Social Media Photos of the Mother of a Slain Nine-Year-Old Insinuates she is to Blame

Evan F. Moore | 11/11/2015, 12:53 p.m.
Ever since last week’s horrific shooting of Tyshawn Lee, a nine-year-old who was lured into an Auburn Gresham alley and ...
Karla Lee, mother of Tyshawn Lee who was murdered last week, was slammed for posting a picture of herself holding a gun on Instagram. Instagram

Ever since last week’s horrific shooting of Tyshawn Lee, a nine-year-old who was lured into an Auburn Gresham alley and murdered, those who donated to a Go Fund Me account that was set up to cover the funeral expenses for the boy, have been bashing his parents Karla Lee and Pierre Stokes, thanks to photos shared on social media of the two.

For example, Darius Williams, posted a meme (photo with a caption) to his Facebook profile. The meme says: "Tyshawn Lee was gunned down yesterday. He was 9. This is his mother. Does this image affect your thoughts?”

It received mixed reactions from his Facebook followers.

Felicia Spencer responded to Williams’ post by saying:

“I don't usually comment on anything you post but I truly think this is in poor taste to post this the day after her son was murdered. The media is probably working diligently to rip her to shreds so I don't think they need any help doing so. Please respect her loss…this is very insensitive.”

Philippe Roelants said the picture gives a glimpse of a lifestyle that may have led to a horrific murder:

Karla Lee and Tyshawn Lee


Karla Lee and Tyshawn Lee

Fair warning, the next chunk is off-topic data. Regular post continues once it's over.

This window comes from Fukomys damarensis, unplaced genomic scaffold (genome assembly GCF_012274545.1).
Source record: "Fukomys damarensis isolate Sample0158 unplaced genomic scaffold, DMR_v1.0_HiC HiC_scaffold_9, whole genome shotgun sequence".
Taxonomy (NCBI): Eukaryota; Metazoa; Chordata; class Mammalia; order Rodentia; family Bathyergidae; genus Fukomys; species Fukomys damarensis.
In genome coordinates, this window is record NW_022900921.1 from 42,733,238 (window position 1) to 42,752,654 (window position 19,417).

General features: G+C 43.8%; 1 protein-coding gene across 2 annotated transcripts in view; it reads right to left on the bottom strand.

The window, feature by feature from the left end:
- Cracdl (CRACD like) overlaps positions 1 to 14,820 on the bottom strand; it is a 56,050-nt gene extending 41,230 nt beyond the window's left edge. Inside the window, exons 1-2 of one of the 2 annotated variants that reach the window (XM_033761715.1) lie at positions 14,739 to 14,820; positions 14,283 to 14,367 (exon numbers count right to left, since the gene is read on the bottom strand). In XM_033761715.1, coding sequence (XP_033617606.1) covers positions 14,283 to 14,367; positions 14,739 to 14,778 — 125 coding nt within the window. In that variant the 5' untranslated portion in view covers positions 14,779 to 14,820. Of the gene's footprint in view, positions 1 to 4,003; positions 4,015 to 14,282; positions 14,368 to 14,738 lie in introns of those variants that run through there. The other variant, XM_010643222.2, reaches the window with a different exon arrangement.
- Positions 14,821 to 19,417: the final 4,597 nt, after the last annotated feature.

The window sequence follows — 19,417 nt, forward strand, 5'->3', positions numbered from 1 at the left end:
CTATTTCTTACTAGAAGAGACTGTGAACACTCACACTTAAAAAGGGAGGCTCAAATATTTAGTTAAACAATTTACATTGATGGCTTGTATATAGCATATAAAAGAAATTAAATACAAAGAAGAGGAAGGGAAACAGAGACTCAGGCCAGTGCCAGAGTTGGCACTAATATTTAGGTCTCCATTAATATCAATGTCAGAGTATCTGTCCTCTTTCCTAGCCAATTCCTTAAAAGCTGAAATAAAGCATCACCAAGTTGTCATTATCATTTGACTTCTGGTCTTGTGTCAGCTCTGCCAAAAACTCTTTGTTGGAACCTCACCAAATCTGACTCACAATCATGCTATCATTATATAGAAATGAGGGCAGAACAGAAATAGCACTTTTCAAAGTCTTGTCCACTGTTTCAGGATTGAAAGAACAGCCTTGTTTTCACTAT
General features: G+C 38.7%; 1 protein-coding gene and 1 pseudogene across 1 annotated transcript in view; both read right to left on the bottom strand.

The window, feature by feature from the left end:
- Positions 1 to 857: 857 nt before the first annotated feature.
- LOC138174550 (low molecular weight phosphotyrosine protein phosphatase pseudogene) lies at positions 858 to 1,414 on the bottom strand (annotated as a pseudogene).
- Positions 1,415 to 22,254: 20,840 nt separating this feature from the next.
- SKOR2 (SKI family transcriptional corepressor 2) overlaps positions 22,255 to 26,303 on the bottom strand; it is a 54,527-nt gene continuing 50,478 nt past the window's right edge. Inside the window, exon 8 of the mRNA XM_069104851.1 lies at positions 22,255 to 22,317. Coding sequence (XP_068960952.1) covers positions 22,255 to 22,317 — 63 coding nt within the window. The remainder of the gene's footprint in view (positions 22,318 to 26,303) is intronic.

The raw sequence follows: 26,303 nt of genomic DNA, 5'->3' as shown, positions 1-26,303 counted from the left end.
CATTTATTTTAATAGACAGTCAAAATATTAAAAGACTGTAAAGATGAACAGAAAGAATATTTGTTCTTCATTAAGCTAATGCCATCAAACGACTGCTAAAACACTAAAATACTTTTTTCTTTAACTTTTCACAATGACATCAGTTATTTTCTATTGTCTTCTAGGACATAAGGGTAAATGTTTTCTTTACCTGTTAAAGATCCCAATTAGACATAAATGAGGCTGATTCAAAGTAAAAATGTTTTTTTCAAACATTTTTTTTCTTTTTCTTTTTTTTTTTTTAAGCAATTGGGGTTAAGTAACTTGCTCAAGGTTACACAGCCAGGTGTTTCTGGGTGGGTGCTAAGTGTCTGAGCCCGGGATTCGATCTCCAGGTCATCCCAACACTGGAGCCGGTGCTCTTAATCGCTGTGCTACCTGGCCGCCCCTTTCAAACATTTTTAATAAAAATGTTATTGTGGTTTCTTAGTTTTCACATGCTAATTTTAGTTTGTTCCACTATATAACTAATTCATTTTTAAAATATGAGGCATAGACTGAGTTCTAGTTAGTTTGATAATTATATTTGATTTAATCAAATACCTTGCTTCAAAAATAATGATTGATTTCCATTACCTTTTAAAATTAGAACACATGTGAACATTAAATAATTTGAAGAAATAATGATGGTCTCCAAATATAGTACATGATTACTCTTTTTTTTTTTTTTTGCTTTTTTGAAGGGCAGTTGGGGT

“It gives the appearance that she lives a life that was, at the very least, a factor in the death of her son. I'm not saying she is responsible. But I see "Live by the sword, die by the sword" when I see this picture. And that speaks volumes as to what type of lifestyle attributed to the position of her.”

Trina Marie Jones believes that Williams ought to use his time more wisely.

“You have a large following. You could have been a blessing to this grieving mother. Don't become what you hate or do as they do. Hurt people hurt people. I pray you are healed. This isn't serving good taste. It's damaging. I hope you take this down. I hope she doesn't see this.”

Williams defended himself by saying:

“All I did was ask a question and some of you are ready to crucify me. I never even stated how I feel. I'm glad most of us can be mature and have conversation around important topics...even if we disagree. I'm not trying to say anything. If I was, I would have said it. I asked a question. Period.

Williams went on to say, “For sure. This whole story has made me sick to my stomach. Lil homie had so much promise.”

Lee's response to the photo was as follows:

"Really media this has nothing to do with my son. This pic is old AF [As F--k]. I'm not about that life. I was just posting something that still does not give me a mf the right to kill my baby nobody knows what him and me went there. F--k the media always judging someone." Pierre Stokes, the father of Lee, also came under fire for allegedly selling Rest in Peace t-shirts with his son’s likeness on them.

Last weekend, it was reported by several media outlets that the memorial for Tyshawn Lee, alongside the garage it was on was, burned to the ground.

Earlier this week, an unconfirmed photo surfaced of Tyshawn Lee throwing up the gang sign commonly affiliated with the Gangster Disciples.

Kelly Fair, founder of Polished Pebbles, an organization that mentors young girls, believes that the view of Black women whether it is on television or social media, makes it easy for the general public to jump to conclusions without having all of the facts.

“It’s a trend we notice in social media and reality TV of the overly aggressive Black woman. They are perceived to be that way,” Fair says. “Black girls are rising in numbers for being overdisciplined and over represented in the criminal justice system. The school to prison pipeline for Black girls is a thing. All of our kids are in peril.”

The memorial for Lee took place at St. Sabina church this week.